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John Harrington Cox


John Harrington Cox (May 27, 1863-November 21, 1945) was one of the pioneers in the field of American folk song scholarship. Cox was born in Madison County, Illinois. Educated at Brown and Harvard (Ph.D. 1923) universities, he received an appointment on the English Department faculty at West Virginia University in 1903. His early efforts at the university were devoted to the study of Old and Middle English, and Medieval literature, in which fields he achieved distinction as an educator, author, and editor.

Cox collected his first folk song in 1913. Two years later, on July 15, 1915, he presided over the founding of the West Virginia Folklore Society, serving as its first president, archivist, and editor. Though the society met formally only twice, it established a network of field collectors across the state that continued to function loosely under Cox’s direction for many years.

During the early 1920s, Cox organized and edited an extensive body of the folk songs collected under the Society’s auspices as the basis of his Ph.D. dissertation. Produced under the direction of the noted Harvard scholar, George Lyman Kittredge, the dissertation was published as Folk-Songs of the South by the Harvard University Press in 1925. The first major collection of American folk songs by an American editor to appear in print, the volume became a model in both its scholarship and format for many subsequent American folk song publications. Despite the title it consisted almost entirely of West Virginia songs.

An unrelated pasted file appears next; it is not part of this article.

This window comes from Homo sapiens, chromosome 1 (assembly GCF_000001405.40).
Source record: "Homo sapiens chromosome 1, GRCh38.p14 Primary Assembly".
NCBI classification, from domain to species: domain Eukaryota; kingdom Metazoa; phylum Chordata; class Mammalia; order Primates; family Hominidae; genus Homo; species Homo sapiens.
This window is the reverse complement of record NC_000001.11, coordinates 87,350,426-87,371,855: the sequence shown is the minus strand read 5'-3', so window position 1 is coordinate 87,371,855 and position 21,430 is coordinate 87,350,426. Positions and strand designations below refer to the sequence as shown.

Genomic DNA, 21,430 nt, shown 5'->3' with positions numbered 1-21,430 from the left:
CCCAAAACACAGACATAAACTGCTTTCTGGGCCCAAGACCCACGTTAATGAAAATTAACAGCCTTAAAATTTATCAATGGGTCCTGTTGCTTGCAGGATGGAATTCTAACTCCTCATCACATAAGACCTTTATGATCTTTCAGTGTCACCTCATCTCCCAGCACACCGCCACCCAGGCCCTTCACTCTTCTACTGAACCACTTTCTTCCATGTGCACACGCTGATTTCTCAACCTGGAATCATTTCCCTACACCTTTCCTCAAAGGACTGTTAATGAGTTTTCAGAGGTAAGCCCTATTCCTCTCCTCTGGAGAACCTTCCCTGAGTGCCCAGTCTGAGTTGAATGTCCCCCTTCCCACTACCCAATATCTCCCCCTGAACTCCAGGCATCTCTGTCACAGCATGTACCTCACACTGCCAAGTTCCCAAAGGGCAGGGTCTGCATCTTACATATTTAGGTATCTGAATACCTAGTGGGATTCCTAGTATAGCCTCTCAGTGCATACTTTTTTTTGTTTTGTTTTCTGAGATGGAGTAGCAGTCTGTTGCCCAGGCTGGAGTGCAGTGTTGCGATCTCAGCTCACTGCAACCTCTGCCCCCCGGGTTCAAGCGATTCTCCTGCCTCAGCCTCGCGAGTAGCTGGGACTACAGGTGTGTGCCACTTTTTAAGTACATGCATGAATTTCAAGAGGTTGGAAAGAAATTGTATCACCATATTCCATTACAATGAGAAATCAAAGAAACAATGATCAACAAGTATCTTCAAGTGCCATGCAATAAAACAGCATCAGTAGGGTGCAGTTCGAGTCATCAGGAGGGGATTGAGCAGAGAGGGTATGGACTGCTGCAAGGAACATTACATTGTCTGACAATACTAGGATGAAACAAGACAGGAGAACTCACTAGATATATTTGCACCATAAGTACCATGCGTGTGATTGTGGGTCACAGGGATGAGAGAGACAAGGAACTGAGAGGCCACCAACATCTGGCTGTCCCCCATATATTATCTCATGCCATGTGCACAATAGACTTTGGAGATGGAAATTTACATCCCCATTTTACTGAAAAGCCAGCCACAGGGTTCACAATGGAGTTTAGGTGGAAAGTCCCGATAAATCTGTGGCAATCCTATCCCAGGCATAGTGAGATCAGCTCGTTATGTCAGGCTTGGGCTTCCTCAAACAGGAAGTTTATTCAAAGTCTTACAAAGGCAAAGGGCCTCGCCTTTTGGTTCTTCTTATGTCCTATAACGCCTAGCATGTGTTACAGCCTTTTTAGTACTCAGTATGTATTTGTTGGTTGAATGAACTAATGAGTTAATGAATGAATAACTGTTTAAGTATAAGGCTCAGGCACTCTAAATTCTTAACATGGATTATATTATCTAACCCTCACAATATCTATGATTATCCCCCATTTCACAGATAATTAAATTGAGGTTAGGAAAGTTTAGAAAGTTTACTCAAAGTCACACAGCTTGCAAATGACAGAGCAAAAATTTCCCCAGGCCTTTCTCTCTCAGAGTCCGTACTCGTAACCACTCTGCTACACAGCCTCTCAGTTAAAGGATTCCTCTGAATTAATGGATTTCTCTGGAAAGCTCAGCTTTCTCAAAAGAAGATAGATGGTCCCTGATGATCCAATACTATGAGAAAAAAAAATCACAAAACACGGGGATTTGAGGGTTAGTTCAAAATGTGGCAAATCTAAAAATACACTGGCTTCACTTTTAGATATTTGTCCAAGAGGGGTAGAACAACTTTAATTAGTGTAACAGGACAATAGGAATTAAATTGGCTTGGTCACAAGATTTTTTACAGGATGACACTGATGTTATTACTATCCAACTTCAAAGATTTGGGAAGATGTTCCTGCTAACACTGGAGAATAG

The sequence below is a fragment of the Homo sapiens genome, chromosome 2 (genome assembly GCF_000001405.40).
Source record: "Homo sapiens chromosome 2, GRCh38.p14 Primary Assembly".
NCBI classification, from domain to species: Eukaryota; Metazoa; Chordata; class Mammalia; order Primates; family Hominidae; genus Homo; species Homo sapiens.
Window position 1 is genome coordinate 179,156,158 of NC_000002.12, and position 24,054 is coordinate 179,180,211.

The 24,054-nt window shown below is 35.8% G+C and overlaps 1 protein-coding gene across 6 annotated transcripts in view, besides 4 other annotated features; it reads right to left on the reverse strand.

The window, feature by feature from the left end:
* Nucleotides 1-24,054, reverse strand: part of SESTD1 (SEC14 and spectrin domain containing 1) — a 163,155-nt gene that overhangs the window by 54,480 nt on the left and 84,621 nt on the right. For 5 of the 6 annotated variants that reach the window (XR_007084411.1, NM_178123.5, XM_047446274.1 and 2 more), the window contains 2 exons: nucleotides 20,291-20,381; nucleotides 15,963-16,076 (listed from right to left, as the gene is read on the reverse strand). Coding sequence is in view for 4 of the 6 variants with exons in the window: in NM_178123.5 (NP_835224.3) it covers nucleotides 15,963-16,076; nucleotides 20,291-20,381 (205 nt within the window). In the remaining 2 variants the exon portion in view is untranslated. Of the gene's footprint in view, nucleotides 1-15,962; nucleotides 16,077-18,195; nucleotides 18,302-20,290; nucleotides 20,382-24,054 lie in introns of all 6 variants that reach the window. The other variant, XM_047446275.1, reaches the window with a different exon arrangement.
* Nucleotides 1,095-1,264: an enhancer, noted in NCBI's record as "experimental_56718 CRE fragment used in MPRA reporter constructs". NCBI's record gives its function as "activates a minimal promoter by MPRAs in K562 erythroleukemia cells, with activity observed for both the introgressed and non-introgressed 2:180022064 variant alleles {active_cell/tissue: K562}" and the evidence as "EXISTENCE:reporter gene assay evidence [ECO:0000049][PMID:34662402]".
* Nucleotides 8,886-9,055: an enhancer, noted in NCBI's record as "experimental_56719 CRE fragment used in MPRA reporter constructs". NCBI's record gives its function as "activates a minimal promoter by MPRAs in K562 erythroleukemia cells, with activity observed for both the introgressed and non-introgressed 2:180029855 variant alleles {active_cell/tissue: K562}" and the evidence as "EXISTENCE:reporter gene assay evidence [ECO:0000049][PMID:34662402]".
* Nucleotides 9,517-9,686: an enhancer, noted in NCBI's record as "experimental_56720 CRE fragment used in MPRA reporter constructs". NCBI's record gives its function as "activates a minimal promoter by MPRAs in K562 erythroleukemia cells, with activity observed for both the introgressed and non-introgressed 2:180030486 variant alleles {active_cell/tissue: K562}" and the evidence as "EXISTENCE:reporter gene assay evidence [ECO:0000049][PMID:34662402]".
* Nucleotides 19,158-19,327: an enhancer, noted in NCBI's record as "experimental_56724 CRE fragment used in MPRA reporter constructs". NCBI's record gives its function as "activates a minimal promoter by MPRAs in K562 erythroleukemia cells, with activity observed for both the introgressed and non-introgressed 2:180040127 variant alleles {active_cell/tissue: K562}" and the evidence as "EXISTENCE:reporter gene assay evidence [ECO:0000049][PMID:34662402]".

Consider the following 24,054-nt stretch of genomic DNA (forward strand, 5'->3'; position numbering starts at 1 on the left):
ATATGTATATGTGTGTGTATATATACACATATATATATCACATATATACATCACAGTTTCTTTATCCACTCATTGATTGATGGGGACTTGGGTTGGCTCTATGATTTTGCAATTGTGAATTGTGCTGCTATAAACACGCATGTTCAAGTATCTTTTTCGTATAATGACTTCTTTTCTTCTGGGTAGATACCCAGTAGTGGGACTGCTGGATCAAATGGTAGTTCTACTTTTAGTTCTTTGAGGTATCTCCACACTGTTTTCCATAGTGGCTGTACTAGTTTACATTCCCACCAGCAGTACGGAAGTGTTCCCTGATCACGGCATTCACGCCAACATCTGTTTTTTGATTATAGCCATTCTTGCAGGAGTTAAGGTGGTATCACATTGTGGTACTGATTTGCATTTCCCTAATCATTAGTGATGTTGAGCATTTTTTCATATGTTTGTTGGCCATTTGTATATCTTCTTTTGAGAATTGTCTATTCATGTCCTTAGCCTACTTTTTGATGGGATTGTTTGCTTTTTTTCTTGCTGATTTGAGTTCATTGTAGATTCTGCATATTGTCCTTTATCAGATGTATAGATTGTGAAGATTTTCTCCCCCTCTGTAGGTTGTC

In the years that followed, Cox prepared an extensive body of additional folk songs for publication. These materials remained in manuscript until they were published in 1939 by the National Service Bureau in two mimeographed volumes: Traditional Ballads Mainly From West Virginia, and Folk-Songs Mainly From West Virginia. Cox died in Morgantown.

Written by John A. Cuthbert


  1. Cox, John Harrington. Folk-Songs Mainly from West Virginia. New York: National Service Bureau, 1939.

  2. Cox, John Harrington. Folk-Songs of the South. Cambridge: Harvard University Press, 1925.

  3. Cox, John Harrington. Traditional Ballads Mainly from West Virginia. New York: National Service Bureau, 1939.